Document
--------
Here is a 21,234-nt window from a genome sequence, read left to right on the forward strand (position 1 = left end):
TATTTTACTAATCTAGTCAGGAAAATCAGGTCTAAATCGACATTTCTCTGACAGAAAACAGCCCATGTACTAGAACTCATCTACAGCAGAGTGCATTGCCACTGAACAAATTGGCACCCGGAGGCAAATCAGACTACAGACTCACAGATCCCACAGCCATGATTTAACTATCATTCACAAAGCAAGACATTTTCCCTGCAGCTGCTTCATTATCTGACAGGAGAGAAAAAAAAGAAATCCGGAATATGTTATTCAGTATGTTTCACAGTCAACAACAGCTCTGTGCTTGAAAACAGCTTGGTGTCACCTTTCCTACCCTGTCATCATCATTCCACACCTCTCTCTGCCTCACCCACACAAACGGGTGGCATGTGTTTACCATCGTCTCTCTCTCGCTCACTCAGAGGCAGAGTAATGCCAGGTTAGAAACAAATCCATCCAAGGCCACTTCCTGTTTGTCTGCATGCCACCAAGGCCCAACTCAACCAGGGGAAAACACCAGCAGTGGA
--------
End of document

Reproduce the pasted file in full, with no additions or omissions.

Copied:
Here is a 21,234-nt window from a genome sequence, read left to right on the forward strand (position 1 = left end):
TATTTTACTAATCTAGTCAGGAAAATCAGGTCTAAATCGACATTTCTCTGACAGAAAACAGCCCATGTACTAGAACTCATCTACAGCAGAGTGCATTGCCACTGAACAAATTGGCACCCGGAGGCAAATCAGACTACAGACTCACAGATCCCACAGCCATGATTTAACTATCATTCACAAAGCAAGACATTTTCCCTGCAGCTGCTTCATTATCTGACAGGAGAGAAAAAAAAGAAATCCGGAATATGTTATTCAGTATGTTTCACAGTCAACAACAGCTCTGTGCTTGAAAACAGCTTGGTGTCACCTTTCCTACCCTGTCATCATCATTCCACACCTCTCTCTGCCTCACCCACACAAACGGGTGGCATGTGTTTACCATCGTCTCTCTCTCGCTCACTCAGAGGCAGAGTAATGCCAGGTTAGAAACAAATCCATCCAAGGCCACTTCCTGTTTGTCTGCATGCCACCAAGGCCCAACTCAACCAGGGGAAAACACCAGCAGTGGA